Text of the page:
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US student visas will no longer be denied based on false assumptions

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US university officials believe consulates have been denying student visas based on false assumptions. Source: Agnes Bun / AFP

In an attempt to simplify and fast-track US student visa processes for international students, the US Department of State issued new guidance to consular officers just before 2021 came to a close. The initiative is a direct response to complaints from US university officials who believe consulates deny students by falsely assuming “immigrant intent.” The change was made under 9 FAM 402.5-5(E)(1).

“The guidance is really just common sense,” said Lynden Melmed of Berry Appleman and Leiden in an interview. “Foreign students must still show an intent to depart the US, but it reminds consular officers that they must not make assumptions about what might happen in the future.”

The text added to the Foreign Affairs Manual issued on Dec. 20, 2021, reads: “The statute clearly presupposes that the natural circumstances and conditions of being a student do not disqualify that applicant from obtaining a student visa.”

“It is natural that the student does not possess ties of property, employment, and continuity of life typical of B visa applicants. These ties are typically weakly held by student applicants, as the student is often single, unemployed, without property, and is at the stage in life of deciding and developing their plans for the future.”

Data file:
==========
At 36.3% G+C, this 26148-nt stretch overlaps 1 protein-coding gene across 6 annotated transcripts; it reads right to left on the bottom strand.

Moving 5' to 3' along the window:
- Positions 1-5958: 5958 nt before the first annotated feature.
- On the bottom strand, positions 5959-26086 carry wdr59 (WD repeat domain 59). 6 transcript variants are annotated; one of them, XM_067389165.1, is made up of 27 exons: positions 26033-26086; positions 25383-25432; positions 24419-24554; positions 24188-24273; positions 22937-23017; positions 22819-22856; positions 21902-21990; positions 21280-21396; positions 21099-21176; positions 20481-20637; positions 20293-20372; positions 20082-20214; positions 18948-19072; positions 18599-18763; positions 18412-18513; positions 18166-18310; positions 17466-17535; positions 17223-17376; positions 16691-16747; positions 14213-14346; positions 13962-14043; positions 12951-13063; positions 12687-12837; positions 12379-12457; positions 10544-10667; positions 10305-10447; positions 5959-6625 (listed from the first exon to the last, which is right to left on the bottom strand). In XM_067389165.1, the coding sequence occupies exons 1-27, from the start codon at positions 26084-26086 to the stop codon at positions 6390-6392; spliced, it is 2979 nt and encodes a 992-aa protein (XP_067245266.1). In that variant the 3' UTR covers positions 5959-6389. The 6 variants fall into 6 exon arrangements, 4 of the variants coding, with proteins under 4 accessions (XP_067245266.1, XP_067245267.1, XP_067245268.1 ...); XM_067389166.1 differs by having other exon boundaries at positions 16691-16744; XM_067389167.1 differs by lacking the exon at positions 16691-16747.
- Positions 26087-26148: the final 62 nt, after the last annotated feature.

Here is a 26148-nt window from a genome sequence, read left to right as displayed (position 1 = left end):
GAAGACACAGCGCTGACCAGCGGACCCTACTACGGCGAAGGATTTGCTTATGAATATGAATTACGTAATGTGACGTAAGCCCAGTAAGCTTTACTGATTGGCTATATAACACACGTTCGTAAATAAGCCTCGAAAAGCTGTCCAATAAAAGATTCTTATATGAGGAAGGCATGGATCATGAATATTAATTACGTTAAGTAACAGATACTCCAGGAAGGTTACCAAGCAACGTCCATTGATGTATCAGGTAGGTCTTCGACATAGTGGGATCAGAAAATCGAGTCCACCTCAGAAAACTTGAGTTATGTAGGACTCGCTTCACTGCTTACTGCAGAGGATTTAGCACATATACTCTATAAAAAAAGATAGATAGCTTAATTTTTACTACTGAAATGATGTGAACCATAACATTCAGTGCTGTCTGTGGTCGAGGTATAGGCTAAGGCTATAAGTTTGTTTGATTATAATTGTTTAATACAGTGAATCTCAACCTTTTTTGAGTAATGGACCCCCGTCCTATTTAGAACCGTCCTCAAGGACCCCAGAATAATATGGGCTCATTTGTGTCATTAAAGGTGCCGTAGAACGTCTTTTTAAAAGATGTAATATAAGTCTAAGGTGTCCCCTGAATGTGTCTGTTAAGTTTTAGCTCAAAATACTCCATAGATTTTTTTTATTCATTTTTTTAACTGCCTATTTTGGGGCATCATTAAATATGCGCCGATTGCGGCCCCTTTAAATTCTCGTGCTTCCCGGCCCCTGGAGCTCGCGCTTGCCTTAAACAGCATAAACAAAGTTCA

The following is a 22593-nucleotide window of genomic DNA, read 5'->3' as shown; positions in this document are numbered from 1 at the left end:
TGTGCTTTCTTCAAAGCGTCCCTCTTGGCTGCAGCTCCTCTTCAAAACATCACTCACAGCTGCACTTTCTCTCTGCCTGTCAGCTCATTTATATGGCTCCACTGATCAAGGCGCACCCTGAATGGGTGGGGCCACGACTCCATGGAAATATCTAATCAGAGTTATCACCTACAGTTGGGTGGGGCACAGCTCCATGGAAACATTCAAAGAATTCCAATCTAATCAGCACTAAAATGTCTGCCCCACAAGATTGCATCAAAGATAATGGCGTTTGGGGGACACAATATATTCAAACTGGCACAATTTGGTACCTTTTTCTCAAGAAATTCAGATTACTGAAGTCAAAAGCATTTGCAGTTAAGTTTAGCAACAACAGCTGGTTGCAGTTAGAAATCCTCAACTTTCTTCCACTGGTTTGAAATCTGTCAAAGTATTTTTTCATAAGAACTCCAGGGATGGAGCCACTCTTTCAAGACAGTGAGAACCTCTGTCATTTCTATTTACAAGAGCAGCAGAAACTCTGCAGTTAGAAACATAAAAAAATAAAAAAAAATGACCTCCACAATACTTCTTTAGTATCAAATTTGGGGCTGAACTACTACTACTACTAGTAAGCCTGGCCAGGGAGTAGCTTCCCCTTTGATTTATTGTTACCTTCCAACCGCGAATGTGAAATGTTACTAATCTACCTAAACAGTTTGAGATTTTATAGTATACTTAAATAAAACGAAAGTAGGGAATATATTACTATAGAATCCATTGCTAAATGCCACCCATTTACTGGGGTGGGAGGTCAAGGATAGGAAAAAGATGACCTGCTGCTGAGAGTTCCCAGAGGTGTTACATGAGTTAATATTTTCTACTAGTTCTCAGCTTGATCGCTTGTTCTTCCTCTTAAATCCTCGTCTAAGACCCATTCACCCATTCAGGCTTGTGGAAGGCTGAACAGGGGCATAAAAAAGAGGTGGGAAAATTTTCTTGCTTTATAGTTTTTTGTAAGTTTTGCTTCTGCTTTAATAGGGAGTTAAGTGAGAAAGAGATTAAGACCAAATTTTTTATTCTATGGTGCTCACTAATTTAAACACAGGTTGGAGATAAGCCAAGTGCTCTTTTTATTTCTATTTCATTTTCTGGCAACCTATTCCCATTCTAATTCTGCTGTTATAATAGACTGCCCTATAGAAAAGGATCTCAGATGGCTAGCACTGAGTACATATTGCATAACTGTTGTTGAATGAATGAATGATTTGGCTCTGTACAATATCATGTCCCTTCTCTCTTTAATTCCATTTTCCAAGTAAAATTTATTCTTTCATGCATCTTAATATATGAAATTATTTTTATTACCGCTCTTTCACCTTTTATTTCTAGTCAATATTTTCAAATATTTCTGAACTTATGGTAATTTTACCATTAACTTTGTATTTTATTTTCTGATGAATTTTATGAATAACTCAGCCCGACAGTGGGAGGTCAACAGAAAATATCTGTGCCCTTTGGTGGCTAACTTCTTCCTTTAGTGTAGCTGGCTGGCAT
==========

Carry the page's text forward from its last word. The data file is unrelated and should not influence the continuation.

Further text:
us student visa

The Biden administration’s decision for new guidance was set in place to help universities regain lustre dampened by restrictive US student visa and immigration policies. Source: Mario Tama / Getty Images / AFP

Advocates pleased with US student visa policy changes

Study abroad advocates are pleased with the news. Jill Allen Murray, NAFSA’s deputy executive director of public policy, confirms that “restoring these helpful distinctions to the residence abroad requirement for F students was one of NAFSA’s key recommendations to the Department of State”.

“This action ensures that the typical F-1 visa applicant won’t be penalised for not having the ‘ties of property, employment, and continuity of life’ that applicants for short-term visas, such as B tourists, might be expected to have, and instead to view these conditions in their proper context.”

Miriam Feldblum, executive director of the Presidents’ Alliance on Higher Education and Immigration, has long advocated for the Department of State to make the change. 

“We commend the Biden administration and State Department for the return to sensible residence abroad policy that clarifies the unique circumstances of international students when applying for visas to study here and will help US colleges and universities welcome top talent from around the globe. This is a crucial step for reinvigorating international student mobility,” she says. 

The Biden administration’s move for new guidance was set in place to help universities regain lustre dampened by restrictive US student visa and immigration policies. 

Other steps in the right direction have been taken before this. For example, more than 55,000 Indian students and exchange visitors have been granted their visas in 2021 despite various disruptions. 

On Sept. 16, 2021, consular offices were additionally given the choice to waive the interview requirement for some F-1 students, providing for faster decisions to be made once visa services could be resumed.